AS THE global meat industry faces pressure to lower emissions and adopt more sustainable practices, Meat & Livestock Australia’s Jason Strong has told a room of United States’ beef industry leaders that more information needs to be shared between the two countries.
MLA played a major role in last week’s International Livestock Congress in Houston, Texas, with Mr Strong delivering an overview of the conference and closing statements. He also sits on the organising committee, the International Stockman’s Education Foundation.
With the room full of university students and a focus on the future of the red meat industry, sustainability and climate change were common talking points.
The Colorado State University is one which has made significant investment into agricultural sustainability research.
While the investment is there, the US is still without a nationally recognised carbon trading scheme, like Australia’s Emissions Reduction Fund (ERF).
Mr Strong said the country could learn from Australia’s experience.
“There’s a huge opportunity for collaboration in this space and Australia’s a leader in being proactive with this,” he said.
“But it’s a big issue and global issue and if the industry is not seen as being sustainable and one that looks after the environment, then we run the risk of losing confidence or trust from our consumers.”
We have to make we don’t get distracted by the opportunity to sell carbon credits or sell a product with a sustainability story
With the conference hearing several presentations about research into regenerative agriculture, soil carbon and minimising water use, Mr Strong said the practical incentives were needed to encourage producers to adopt those practices.
“We have to make sure don’t get distracted by the opportunity to sell carbon credits or sell a product with a sustainability story – because there is significant value in increased productivity with those types of practices,” he said.
“We’ve been at it for a few years in Australia and we know the profits from increased productivity in increasing soil carbon far outweigh the profits from selling carbon credits.”
Misinformation needs countering with composure
With the future of the industry in mind, the conference also heard about a growing anti-meat sentiment, particularly on social media.
One of the strongest comments came from the author of the Sacred Cow documentary Diana Rodgers, who said a global campaign was need to counter wrong claims. (Click here for yesterday’s story on this)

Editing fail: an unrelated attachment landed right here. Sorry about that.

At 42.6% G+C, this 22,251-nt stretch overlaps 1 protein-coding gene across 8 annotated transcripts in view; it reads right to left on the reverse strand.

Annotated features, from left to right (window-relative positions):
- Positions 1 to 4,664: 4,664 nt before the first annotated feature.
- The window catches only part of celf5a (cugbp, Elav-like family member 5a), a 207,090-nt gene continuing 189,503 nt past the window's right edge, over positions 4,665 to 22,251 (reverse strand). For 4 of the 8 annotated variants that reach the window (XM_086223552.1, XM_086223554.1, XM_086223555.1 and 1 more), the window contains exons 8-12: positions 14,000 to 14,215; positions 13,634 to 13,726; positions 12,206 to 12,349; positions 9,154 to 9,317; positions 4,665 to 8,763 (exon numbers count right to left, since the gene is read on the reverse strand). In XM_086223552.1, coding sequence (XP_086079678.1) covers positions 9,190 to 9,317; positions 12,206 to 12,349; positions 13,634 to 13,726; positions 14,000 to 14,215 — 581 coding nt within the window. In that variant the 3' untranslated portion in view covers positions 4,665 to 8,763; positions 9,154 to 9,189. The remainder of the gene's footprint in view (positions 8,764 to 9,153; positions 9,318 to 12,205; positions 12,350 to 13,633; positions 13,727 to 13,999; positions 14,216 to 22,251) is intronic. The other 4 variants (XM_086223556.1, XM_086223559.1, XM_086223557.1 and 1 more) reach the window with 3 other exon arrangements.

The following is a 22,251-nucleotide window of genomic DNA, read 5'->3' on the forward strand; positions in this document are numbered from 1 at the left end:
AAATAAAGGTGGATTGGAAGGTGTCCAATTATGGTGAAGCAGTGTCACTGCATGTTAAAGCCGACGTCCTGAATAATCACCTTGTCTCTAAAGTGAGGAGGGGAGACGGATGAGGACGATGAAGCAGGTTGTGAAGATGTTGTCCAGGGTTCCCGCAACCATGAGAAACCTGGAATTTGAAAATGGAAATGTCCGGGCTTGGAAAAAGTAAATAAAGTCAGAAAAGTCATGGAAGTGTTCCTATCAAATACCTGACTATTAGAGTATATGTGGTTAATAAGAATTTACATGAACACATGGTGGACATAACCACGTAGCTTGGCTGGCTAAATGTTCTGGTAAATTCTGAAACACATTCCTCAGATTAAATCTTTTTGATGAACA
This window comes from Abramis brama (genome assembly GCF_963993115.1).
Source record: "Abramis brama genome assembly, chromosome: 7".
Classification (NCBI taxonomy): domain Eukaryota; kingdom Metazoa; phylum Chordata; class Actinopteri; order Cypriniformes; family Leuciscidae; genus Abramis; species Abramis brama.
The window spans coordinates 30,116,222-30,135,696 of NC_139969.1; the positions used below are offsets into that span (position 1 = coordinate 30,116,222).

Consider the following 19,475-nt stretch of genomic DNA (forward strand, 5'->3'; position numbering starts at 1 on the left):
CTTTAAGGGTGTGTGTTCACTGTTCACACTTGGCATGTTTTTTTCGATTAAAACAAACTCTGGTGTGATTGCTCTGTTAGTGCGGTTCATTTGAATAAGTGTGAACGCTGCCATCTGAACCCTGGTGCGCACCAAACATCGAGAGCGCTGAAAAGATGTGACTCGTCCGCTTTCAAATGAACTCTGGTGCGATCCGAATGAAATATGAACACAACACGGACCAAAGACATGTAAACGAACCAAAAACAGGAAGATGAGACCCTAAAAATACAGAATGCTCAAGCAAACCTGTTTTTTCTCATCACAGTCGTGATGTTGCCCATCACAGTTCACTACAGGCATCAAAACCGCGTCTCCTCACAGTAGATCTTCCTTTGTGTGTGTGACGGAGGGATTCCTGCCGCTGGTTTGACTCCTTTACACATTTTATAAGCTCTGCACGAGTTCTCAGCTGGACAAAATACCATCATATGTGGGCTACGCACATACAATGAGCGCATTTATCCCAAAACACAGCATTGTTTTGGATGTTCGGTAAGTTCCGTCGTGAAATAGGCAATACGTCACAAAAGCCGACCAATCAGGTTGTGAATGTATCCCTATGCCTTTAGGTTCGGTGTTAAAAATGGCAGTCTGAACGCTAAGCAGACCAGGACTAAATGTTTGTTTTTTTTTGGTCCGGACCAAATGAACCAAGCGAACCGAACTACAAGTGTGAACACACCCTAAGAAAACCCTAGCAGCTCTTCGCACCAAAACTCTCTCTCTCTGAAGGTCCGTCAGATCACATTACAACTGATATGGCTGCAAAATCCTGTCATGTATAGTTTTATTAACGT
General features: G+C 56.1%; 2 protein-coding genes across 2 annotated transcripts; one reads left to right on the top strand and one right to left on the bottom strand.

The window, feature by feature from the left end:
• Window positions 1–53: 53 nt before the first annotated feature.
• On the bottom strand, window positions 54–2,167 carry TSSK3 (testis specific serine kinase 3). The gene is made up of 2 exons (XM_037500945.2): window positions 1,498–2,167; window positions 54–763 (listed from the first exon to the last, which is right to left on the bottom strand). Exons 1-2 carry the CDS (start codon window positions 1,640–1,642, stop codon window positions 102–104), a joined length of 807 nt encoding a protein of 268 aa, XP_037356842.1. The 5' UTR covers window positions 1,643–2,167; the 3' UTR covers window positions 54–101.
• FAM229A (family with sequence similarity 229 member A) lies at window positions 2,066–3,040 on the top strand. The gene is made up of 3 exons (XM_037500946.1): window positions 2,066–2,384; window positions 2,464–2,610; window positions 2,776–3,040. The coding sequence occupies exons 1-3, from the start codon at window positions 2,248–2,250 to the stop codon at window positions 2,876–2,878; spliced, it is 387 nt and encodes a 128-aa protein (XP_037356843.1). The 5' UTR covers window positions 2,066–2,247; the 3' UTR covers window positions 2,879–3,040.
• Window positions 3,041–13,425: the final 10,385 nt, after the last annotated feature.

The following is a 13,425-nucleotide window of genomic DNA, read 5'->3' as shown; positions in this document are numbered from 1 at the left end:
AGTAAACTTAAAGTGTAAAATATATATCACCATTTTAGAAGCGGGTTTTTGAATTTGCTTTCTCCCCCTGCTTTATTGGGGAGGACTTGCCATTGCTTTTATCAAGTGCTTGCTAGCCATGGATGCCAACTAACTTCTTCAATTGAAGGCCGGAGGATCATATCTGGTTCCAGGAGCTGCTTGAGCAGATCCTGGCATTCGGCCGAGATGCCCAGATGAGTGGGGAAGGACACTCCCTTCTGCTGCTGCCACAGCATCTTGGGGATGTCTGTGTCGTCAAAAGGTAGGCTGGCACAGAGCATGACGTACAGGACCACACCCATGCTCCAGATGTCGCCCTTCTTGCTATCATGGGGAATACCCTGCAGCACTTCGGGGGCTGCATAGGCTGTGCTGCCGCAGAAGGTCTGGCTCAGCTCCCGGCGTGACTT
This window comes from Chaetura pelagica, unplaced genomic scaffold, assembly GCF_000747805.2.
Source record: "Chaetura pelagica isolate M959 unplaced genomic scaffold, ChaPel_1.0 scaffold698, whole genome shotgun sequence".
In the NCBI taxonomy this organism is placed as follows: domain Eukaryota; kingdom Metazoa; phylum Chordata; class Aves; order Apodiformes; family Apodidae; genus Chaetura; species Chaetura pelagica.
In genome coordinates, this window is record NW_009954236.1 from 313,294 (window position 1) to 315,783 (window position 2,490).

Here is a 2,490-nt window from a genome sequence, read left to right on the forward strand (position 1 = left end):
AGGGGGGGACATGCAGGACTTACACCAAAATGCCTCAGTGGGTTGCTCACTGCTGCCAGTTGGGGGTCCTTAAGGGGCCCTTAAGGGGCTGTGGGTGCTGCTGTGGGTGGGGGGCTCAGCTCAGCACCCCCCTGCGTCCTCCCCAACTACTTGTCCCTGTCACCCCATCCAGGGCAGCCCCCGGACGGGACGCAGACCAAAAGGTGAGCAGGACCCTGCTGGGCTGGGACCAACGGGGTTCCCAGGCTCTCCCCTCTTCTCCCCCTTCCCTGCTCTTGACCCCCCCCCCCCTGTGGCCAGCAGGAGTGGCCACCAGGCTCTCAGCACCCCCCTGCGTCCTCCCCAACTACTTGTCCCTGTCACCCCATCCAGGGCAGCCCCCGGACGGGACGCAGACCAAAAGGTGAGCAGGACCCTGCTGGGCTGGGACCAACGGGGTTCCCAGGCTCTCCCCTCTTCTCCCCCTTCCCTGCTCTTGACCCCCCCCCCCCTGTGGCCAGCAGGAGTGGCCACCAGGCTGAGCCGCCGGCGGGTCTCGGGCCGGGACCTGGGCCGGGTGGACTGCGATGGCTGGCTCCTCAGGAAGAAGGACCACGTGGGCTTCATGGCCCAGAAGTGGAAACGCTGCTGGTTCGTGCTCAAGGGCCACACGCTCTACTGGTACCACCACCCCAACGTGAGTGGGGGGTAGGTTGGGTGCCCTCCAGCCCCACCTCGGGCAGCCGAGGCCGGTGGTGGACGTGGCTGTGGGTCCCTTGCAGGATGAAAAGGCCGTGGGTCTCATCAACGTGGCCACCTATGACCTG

MLA has been working with Ms Rodgers on this issue and has recently appointed a group of social media influencers to spread the good word about meat – without any MLA labelling attached.
Mr Strong told the conference the influencer had been successful, like it had been for the alternative movement.
“So far the influencer program has been an incredibly valuable investment, as far as the reach and engagement it has – it’s also quite economical,” Mr Strong said.
“When we looked at the fake meat and alternative protein space, we were just absent from the conversation. People were talking about healthy diets and alternative food options and red meat wasn’t part of that environment – because it’s a brand-new space that’s been here five minutes.”
Mr Strong said composure was needed when combatting misinformation and people within the industry making emotional arguments on social media were also not helping.
“There’s certainly a risk of social media being a double-negative for the industry, you have to be prudent in what you respond to on social media,” he said.
“From an industry point-of-view there’s an opportunity for it to be a very positive medium, where we can be proactive and arm people with positive information. We should debunk myths too but we have an opportunity show our credentials.”
Asked whether MLA would be interested in participating in a global fund to fight misinformation, Mr Strong said it was a tough prospect.
“It’s hard to coordinate everyone together, but there is a range of groups that are trying to connect globally,” he said.
“The idea about having a more coordinated effort is exactly right and we are on the way and we need to keep at it.”
Beef Central sent Tamworth-based reporter Eric Barker to Houston, Texas last week, to attend the International Livestock Congress and Houston Livestock Show and Rodeo – the largest stock show in the world. His reports from both events will appear over coming days….
Click this link to view yesterday’s report : Global campaign needed to counter meat misinformation, US conference hears
The US is without any expensive mandatory electronic livestock identification scheme as well as a mandatory livestock assurance program , and they are able to compete and in some cases squeeze us out of markets.
So who exactly could learn from whom?
Who in the Australian beef industry is pushing a nationwide mandatory sustainability program? It is certainly not producer driven and they are the ones that are going to have to pay for it with increased costs.
Thanks for your comment, Paul. It’s important to remember that the fundamental purpose for the introduction of NLIS was about managing exotic disease incursion – not customer expectations over traceability. The government’s previous mock disease incursion exercises have clearly demonstrated that NLIS would play an absolutely critical role if Australia was to see a case of FMD, for example. Any benefits from NLIS in herd management and customer perceptions of traceable beef should be seen as a bonus. Editor
Why applaud action against misinformation about beef while pushing more misinformation about “sustainability” of beef?
So what if the US doesn’t have a “recognised carbon trading scheme” their beef is beautifully tender and delicious and that is all consumers care about.